“Low-income landlord Starr gets tax breaks despite allegations of poor living conditions”
San Antonio Express-News
June 16, 2017
Senior writer Richard Webner takes readers into the opaque – and sometimes questionable – world of multi-million-dollar development.
His story about developer David Starr began when he asked the city of San Antonio’s code enforcement division for a list of property owners that received the most code violation notices between 2011 and 2016. One of Starr’s property holding companies was in the top spot, and a few of his other companies were near the top, so he decided to take a closer look at his apartment complexes.
Webner talked with more than a dozen current and former tenants who detailed poor and sometimes dangerous conditions on his properties. Through an open records request, he discovered that almost 1,000 complaints were filed against Starr’s buildings between 2011 and 2016. Through records and interviews with public officials, he learned that most of Starr’s complexes aren’t regularly inspected by city, county or state officials.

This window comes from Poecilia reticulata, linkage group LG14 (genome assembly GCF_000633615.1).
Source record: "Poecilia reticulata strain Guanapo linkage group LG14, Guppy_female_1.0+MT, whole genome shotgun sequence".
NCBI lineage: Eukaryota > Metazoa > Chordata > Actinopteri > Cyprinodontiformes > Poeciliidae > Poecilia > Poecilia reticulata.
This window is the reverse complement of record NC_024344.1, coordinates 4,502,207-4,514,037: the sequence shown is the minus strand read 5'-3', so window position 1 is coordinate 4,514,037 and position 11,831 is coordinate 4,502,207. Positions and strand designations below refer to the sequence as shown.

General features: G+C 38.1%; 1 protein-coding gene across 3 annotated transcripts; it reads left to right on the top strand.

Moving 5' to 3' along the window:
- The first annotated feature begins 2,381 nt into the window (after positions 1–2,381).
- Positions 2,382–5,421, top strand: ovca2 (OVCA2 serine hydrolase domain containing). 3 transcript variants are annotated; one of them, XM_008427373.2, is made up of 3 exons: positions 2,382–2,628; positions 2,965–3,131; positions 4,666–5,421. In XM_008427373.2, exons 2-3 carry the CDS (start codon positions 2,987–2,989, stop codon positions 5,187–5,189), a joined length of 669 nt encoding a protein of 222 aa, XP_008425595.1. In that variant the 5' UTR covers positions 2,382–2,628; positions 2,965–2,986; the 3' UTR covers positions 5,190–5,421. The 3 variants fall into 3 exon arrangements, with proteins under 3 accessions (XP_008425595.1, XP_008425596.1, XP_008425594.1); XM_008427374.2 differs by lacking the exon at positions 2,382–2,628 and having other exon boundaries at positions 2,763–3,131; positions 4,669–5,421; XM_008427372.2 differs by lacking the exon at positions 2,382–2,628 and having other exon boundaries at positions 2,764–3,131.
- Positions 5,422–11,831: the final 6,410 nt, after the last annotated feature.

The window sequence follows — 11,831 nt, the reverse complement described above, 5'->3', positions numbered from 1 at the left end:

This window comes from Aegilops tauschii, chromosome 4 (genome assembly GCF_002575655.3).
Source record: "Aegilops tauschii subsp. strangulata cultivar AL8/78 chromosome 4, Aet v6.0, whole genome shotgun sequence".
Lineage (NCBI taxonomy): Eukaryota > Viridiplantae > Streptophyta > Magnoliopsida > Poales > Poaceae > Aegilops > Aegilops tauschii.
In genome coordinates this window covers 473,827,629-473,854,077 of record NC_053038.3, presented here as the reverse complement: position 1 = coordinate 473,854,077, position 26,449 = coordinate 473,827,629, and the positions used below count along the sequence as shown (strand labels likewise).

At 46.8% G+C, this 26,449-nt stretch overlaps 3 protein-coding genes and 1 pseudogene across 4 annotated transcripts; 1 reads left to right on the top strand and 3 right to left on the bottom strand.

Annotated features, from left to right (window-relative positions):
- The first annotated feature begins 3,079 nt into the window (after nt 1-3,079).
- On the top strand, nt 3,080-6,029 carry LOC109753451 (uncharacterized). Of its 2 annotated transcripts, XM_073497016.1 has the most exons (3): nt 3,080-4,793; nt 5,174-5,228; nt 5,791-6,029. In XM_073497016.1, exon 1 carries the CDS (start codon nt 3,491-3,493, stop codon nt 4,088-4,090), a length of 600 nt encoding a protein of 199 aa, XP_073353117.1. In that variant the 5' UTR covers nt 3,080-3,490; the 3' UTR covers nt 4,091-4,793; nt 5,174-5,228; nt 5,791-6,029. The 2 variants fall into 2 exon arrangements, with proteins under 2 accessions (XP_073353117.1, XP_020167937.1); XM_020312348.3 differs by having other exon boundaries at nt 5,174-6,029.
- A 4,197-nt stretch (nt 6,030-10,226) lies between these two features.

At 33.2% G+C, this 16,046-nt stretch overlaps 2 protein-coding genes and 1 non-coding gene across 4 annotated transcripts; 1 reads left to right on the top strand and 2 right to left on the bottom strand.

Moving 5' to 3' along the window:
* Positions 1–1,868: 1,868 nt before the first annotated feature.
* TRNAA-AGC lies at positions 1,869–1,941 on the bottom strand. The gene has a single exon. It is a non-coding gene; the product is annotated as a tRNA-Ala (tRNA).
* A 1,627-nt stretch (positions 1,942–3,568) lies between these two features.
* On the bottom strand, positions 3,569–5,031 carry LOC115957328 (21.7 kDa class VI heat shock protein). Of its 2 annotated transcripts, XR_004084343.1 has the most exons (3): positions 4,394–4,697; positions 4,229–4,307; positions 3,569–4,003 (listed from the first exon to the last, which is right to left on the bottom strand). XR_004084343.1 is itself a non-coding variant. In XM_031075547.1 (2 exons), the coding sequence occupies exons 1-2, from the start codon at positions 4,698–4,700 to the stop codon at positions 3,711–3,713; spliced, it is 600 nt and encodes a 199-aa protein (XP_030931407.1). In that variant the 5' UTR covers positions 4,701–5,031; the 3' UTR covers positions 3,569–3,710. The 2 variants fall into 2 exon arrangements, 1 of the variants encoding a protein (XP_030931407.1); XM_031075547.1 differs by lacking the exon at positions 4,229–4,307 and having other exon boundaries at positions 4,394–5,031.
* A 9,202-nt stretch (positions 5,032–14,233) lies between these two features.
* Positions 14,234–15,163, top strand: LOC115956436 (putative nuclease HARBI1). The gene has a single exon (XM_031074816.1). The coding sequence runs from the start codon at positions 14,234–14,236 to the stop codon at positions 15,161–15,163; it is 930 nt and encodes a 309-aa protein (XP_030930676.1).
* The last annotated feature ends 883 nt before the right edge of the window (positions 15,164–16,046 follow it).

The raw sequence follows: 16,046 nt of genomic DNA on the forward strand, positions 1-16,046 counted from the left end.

Some residents who had filed complaints said they never received any help. He dug through the filings of more than a dozen lawsuits filed against Starr and his nonprofits over 16 years by people who said they were hurt due to dangerous conditions at the complexes. Webner also submitted 10 other open records requests with the city of San Antonio, Bexar County, the state of Texas and the Bexar Appraisal District in order to figure out how much public assistance Starr had received to build his complexes.
Webner discovered that city and county agencies had issued more than $225 million of tax-exempt municipal bonds to fund his complexes, and that he has saved $8 million in local property taxes over five years thanks to waivers for low-income housing. Despite getting all this help, Starr’s complexes have repeatedly faced financial difficulties, and several of the ones funded with municipal bonds ended up in foreclosure.
By digging through the federal filings of Starr’s nonprofits, he learned that they had paid $8.5 million in fees to companies owned by Starr and his son Matthew, despite his claim that the nonprofits didn’t provide any return for his family.
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Submitted by Jamie Stockwell.